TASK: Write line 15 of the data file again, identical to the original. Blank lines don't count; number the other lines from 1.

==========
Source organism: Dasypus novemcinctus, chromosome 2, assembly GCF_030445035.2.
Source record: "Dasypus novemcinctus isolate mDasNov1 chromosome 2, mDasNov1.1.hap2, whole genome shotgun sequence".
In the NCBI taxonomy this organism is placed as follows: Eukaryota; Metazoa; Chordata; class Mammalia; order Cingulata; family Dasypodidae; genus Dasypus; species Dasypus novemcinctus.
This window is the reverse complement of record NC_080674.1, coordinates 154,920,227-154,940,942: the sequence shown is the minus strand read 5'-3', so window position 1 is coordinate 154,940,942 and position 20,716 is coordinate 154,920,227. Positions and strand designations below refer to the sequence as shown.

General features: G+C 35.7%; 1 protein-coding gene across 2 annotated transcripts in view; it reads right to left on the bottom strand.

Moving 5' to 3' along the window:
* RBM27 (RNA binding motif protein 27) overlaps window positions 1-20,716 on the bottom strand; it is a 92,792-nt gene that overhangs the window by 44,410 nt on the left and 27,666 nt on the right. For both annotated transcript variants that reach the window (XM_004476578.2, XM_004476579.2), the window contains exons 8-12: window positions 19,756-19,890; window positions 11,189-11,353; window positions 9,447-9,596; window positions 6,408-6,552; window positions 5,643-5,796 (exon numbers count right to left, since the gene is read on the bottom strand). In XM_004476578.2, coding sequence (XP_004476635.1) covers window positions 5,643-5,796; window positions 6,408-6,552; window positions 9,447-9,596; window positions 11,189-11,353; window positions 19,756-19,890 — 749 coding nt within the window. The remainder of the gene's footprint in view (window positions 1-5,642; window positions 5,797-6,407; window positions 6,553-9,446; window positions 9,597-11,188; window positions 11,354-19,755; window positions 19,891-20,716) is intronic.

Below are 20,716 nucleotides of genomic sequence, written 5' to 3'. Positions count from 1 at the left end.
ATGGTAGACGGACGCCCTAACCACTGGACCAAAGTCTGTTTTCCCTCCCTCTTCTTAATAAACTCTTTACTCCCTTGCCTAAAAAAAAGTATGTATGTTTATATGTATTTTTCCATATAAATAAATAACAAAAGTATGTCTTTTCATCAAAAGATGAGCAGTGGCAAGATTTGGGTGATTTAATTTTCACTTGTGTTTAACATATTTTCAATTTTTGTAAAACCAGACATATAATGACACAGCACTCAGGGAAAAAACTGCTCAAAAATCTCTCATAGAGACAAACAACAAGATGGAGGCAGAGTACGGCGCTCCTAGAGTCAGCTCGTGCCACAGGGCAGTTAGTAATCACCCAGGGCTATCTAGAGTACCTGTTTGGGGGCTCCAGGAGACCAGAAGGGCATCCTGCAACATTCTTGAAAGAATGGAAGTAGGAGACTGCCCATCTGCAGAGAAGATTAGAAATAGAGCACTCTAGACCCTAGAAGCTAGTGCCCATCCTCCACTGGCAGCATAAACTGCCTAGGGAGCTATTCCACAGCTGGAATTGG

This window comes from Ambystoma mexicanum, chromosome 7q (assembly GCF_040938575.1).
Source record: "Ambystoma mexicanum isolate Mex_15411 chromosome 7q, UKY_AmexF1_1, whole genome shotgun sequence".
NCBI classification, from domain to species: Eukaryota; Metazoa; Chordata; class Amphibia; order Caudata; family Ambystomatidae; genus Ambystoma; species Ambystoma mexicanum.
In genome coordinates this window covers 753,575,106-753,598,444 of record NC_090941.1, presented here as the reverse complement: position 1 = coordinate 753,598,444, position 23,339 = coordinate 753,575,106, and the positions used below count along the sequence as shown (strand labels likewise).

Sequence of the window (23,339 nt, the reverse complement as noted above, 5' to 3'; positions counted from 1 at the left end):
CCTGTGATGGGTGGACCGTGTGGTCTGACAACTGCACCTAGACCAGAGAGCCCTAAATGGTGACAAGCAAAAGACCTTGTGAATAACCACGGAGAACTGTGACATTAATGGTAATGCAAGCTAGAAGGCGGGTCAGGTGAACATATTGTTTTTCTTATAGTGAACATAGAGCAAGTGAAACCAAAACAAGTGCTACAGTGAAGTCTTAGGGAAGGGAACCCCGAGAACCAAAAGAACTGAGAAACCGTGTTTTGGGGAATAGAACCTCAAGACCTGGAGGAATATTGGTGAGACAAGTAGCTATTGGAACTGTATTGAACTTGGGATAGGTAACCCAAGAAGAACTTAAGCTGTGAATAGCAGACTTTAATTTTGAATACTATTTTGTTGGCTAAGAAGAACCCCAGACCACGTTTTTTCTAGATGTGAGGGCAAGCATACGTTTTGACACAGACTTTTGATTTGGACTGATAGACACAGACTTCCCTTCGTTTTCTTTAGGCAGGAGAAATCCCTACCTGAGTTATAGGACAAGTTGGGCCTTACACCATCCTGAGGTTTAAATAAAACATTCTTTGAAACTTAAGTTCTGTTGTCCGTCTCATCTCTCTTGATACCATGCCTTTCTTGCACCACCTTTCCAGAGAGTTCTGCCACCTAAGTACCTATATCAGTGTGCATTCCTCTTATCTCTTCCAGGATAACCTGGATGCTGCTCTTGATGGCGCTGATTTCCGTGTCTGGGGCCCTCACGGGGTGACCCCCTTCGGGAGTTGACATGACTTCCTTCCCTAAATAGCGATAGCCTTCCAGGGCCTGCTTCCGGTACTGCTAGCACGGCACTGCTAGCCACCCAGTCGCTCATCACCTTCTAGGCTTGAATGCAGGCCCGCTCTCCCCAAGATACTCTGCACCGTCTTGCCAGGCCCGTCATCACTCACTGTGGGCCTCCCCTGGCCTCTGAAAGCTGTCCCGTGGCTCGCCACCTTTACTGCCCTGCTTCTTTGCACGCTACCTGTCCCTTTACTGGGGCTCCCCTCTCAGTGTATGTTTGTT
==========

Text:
CCTGTGATGGGTGGACCGTGTGGTCTGACAACTGCACCTAGACCAGAGAGCCCTAAATGGTGACAAGCAAAAGACCTTGTGAATAACCACGGAGAACTGTGACATTAATGGTAATGCAAGCTAGAAGGCGGGTCAGGTGAACATATTGTTTTTCTTATAGTGAACATAGAGCAAGTGAAACCAAAACAAGTGCTACAGTGAAGTCTTAGGGAAGGGAACCCCGAGAACCAAAAGAACTGAGAAACCGTGTTTTGGGGAATAGAACCTCAAGACCTGGAGGAATATTGGTGAGACAAGTAGCTATTGGAACTGTATTGAACTTGGGATAGGTAACCCAAGAAGAACTTAAGCTGTGAATAGCAGACTTTAATTTTGAATACTATTTTGTTGGCTAAGAAGAACCCCAGACCACGTTTTTTCTAGATGTGAGGGCAAGCATACGTTTTGACACAGACTTTTGATTTGGACTGATAGACACAGACTTCCCTTCGTTTTCTTTAGGCAGGAGAAATCCCTACCTGAGTTATAGGACAAGTTGGGCCTTACACCATCCTGAGGTTTAAATAAAACATTCTTTGAAACTTAAGTTCTGTTGTCCGTCTCATCTCTCTTGATACCATGCCTTTCTTGCACCACCTTTCCAGAGAGTTCTGCCACCTAAGTACCTATATCAGTGTGCATTCCTCTTATCTCTTCCAGGATAACCTGGATGCTGCTCTTGATGGCGCTGATTTCCGTGTCTGGGGCCCTCACGGGGTGACCCCCTTCGGGAGTTGACATGACTTCCTTCCCTAAATAGCGATAGCCTTCCAGGGCCTGCTTCCGGTACTGCTAGCACGGCACTGCTAGCCACCCAGTCGCTCATCACCTTCTAGGCTTGAATGCAGGCCCGCTCTCCCCAAGATACTCTGCACCGTCTTGCCAGGCCCGTCATCACTCACTGTGGGCCTCCCCTGGCCTCTGAAAGCTGTCCCGTGGCTCGCCACCTTTACTGCCCTGCTTCTTTGCACGCTACCTGTCCCTTTACTGGGGCTCCCCTCTCAGTGTATGTTTGTT